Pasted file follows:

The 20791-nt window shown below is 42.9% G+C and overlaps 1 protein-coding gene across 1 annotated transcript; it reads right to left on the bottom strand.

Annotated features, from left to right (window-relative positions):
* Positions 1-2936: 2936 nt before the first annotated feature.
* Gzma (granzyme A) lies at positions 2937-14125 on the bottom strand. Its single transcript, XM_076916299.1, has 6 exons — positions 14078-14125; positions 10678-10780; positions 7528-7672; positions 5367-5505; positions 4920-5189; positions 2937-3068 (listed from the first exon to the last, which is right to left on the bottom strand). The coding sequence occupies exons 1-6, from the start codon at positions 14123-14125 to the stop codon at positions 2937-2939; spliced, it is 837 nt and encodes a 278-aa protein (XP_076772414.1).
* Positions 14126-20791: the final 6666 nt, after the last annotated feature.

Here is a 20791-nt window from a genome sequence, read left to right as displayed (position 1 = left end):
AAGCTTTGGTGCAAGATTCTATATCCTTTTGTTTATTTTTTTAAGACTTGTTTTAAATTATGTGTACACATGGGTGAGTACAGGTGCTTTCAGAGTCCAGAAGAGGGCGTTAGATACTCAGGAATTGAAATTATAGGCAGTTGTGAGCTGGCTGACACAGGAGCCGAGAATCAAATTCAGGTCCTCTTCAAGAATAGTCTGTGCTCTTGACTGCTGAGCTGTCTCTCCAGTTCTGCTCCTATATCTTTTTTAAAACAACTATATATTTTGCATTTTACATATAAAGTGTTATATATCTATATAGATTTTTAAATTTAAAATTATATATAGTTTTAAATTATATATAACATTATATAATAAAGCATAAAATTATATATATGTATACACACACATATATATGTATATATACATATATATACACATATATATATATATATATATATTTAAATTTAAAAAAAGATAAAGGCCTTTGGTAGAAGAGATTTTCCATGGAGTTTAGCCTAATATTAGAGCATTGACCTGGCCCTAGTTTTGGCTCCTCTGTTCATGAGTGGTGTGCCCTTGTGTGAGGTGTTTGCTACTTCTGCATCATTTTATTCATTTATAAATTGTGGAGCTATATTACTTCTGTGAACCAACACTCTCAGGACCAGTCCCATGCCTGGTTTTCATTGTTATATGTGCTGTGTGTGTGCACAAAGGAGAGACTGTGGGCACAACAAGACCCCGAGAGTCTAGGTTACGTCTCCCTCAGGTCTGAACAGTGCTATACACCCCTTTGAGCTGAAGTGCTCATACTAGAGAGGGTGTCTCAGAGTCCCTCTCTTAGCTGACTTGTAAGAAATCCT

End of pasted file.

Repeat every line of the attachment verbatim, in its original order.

The 20791-nt window shown below is 42.9% G+C and overlaps 1 protein-coding gene across 1 annotated transcript; it reads right to left on the bottom strand.

Annotated features, from left to right (window-relative positions):
* Positions 1-2936: 2936 nt before the first annotated feature.
* Gzma (granzyme A) lies at positions 2937-14125 on the bottom strand. Its single transcript, XM_076916299.1, has 6 exons — positions 14078-14125; positions 10678-10780; positions 7528-7672; positions 5367-5505; positions 4920-5189; positions 2937-3068 (listed from the first exon to the last, which is right to left on the bottom strand). The coding sequence occupies exons 1-6, from the start codon at positions 14123-14125 to the stop codon at positions 2937-2939; spliced, it is 837 nt and encodes a 278-aa protein (XP_076772414.1).
* Positions 14126-20791: the final 6666 nt, after the last annotated feature.

Here is a 20791-nt window from a genome sequence, read left to right as displayed (position 1 = left end):
AAGCTTTGGTGCAAGATTCTATATCCTTTTGTTTATTTTTTTAAGACTTGTTTTAAATTATGTGTACACATGGGTGAGTACAGGTGCTTTCAGAGTCCAGAAGAGGGCGTTAGATACTCAGGAATTGAAATTATAGGCAGTTGTGAGCTGGCTGACACAGGAGCCGAGAATCAAATTCAGGTCCTCTTCAAGAATAGTCTGTGCTCTTGACTGCTGAGCTGTCTCTCCAGTTCTGCTCCTATATCTTTTTTAAAACAACTATATATTTTGCATTTTACATATAAAGTGTTATATATCTATATAGATTTTTAAATTTAAAATTATATATAGTTTTAAATTATATATAACATTATATAATAAAGCATAAAATTATATATATGTATACACACACATATATATGTATATATACATATATATACACATATATATATATATATATATATTTAAATTTAAAAAAAGATAAAGGCCTTTGGTAGAAGAGATTTTCCATGGAGTTTAGCCTAATATTAGAGCATTGACCTGGCCCTAGTTTTGGCTCCTCTGTTCATGAGTGGTGTGCCCTTGTGTGAGGTGTTTGCTACTTCTGCATCATTTTATTCATTTATAAATTGTGGAGCTATATTACTTCTGTGAACCAACACTCTCAGGACCAGTCCCATGCCTGGTTTTCATTGTTATATGTGCTGTGTGTGTGCACAAAGGAGAGACTGTGGGCACAACAAGACCCCGAGAGTCTAGGTTACGTCTCCCTCAGGTCTGAACAGTGCTATACACCCCTTTGAGCTGAAGTGCTCATACTAGAGAGGGTGTCTCAGAGTCCCTCTCTTAGCTGACTTGTAAGAAATCCT